Most folks trav­el a long way to ski here for good rea­son. It has the MOST snow in the North­east thanks to the Jay Cloud and the micro-cli­mate cre­at­ed by the pass. While Stowe also boasts great Back and Side Coun­try access, the lines are way too long, the tick­ets are expen­sive and the trees are often tight. At Jay, the lines are short, the tick­ets are cheap, and there’s sim­ply noth­ing quite like pulling high speed GS turns in thigh deep pow­der deep in the woods. If you learn the moun­tain you can eas­i­ly spend the day ski­ing pow­der turns all day even a few days after a good storm.

Bear Moun­tain
Big Bear Moun­tain Resorts is actu­al­ly two ski areas: Bear Moun­tain and Snow Sum­mit. A dual moun­tain pass pro­vides access to both and a shut­tle ser­vice is pro­vid­ed between the two ski areas. They can’t quite com­pare to Mam­moth or Tahoe Resorts but, if you’re in SoCal and want  to ski 30 plus days a year, Big Bear is hands down the best choice. Bear Moun­tain appeals more to the 20 some­thing crowd and though it wel­comes both skiers and board­ers, most of the resort is ded­i­cat­ed park ter­rain. Lit­tle Sean White corked his first rodeo on these slopes and the bar is set high here, but if you  keep your flow you’ll be fine. Bear Moun­tain placed 33rd in Out­side Mag­a­zines 2012 top 40 nation­wide resort rank­ings and it’s a spot well deserved. 

Red Lodge
Red Lodge Moun­tain Resort is as much about the charm­ing town of Red Lodge at the base of the Beartooth High­way from Cooke City as it is the moun­tain itself, because Red Lodge has about the friend­liest peo­ple in the coun­try. Their $30 col­lege rate was hard to find any­where else, espe­cial­ly when you con­sid­er the qual­i­ty ski­ing they have. Red Lodge is the kind of resort that puts ski­ing above every­thing else. There’s no fan­cy lodge, but the lifts are great and the ter­rain var­ied.  This is one of the best resorts to take your first crack at hit­ting fea­tures in the ter­rain park.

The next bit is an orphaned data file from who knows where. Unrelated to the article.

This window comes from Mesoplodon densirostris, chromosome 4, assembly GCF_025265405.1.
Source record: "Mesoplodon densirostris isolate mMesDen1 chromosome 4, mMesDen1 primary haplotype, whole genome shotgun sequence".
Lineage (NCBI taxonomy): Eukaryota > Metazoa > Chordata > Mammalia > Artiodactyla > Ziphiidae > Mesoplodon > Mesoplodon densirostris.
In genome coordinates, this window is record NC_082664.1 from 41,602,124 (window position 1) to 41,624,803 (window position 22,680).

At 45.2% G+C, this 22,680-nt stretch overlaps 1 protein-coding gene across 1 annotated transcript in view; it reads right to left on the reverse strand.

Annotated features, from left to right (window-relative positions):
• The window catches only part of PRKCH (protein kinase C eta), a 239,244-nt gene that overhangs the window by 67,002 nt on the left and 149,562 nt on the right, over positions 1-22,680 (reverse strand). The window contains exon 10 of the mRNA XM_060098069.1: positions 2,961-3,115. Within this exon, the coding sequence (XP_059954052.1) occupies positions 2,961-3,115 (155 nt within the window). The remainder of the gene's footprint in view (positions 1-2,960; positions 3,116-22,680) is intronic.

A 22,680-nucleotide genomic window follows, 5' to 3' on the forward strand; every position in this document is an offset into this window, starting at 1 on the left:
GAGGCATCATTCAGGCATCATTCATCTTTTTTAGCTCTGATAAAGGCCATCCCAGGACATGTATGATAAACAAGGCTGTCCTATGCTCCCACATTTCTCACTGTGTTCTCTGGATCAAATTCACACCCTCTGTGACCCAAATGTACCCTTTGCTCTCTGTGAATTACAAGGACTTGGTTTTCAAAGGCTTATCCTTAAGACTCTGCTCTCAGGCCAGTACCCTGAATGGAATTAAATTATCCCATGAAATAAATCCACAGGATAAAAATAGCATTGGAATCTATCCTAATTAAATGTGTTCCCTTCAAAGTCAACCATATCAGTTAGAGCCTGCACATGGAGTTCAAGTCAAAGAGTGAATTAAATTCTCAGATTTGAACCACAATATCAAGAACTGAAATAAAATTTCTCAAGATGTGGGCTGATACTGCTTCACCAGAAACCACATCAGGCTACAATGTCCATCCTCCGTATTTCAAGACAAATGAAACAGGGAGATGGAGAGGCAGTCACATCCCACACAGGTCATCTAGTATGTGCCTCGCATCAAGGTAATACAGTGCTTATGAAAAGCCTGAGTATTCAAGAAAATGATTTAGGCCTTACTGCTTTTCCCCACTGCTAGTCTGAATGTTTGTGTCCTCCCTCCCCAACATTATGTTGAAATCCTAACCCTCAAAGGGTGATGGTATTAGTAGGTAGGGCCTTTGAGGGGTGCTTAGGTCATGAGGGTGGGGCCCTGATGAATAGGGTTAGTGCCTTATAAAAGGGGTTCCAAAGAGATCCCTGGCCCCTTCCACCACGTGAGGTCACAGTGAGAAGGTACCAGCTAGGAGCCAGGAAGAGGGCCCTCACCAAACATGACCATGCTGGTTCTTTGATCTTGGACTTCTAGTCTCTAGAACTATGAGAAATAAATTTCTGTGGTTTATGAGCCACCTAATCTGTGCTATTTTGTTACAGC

Grand Targhee
For­get for a moment all those adver­tise­ments about Utah. The best snow in my opin­ion is in Wyoming. This is not the place for peo­ple who like to ski groomers though, as groomed runs are prac­ti­cal­ly non-exis­tent here. The locals don’t even show up unless there’s at least 10″ of fresh snow because it hap­pens so often. For pow­der hounds, this place is heav­en. Because of its remote­ness, very few peo­ple come here. Most peo­ple go to Jack­son hole, which is on the oth­er side of the moun­tain range, and does­n’t get all the good snow dumps like Grand Targhee. They get more than 500 inch­es of snow annu­al­ly and with over 2,200 ver­ti­cal feet, it’s hard to not nab your own first tracks.

Bridger Bowl
Bridger Bowl is renowned for its extreme inbounds ter­rain and its cold, super dry snow. Being on the east­ern side of the con­ti­nen­tal divide, snow qual­i­ty is deli­cious­ly dry, hence Bridger’s moniker ‘Ski the Cold Smoke’. The ski area is locat­ed on the east slope of the Bridger Range and extends 2 miles from the ridge­line down to the base area at 6,100’. Bridger Bowl is flanked by large bowls to the North and South. The name has a reason—most of the ski area offers wide open ter­rain with a vari­ety of land­scapes includ­ing long slopes, glades, chutes and gul­lies in addi­tion to oth­er small­er bowls.

Mount Shas­ta7 Best Dirtbag Resorts
With 1,390 feet of ver­ti­cal and fab­u­lous­ly groomed trails, Mount Shas­ta is a great place for any lev­el of ski­er or snow­board­er. They have the Rev­o­lu­tion Ter­rain Park and Super pipe, which is not for the faint of heart (a net­work of box­es and rails along with a 1,000 feet ver­ti­cal ter­rain run). Not only is Mount Shas­ta known for it’s great trails and ter­rain parks, but their gold medal learn­ing cen­ter which is con­sid­ered one of the finest in the indus­try. Whether you’re a begin­ner or advanced ski­er, there’s some­thing at Mount Shas­ta Ski Park for everyone.

Pow­der­horn
Nes­tled deep in the heart of the Grand Mesa on the sto­ried West­ern Slope of Col­orado, Pow­der­horn is a scenic, fam­i­ly-friend­ly resort fea­tur­ing 1,600 acres of ter­rain suit­ed to a vari­ety of abil­i­ties and pref­er­ences. Pow­der­horn is known for extend­ing excep­tion­al val­ue to each guest, thanks to improve­ments at the resort and moun­tain focused on cre­at­ing a one-of-a-kind, year-round expe­ri­ence. West­ern Col­orado is known for its wide-open spaces, dis­tinc­tive topog­ra­phy and friend­ly local res­i­dents. It is also rec­og­nized for its vine­yards, winer­ies and agri­cul­ture. The cli­mate allows for ski­ing or snow­board­ing in the morn­ing and play­ing a round of golf or enjoy­ing a hike or moun­tain bike ride in the after­noon. The options for explor­ing, both moun­tain and the Grand Mesa, are mind-boggling.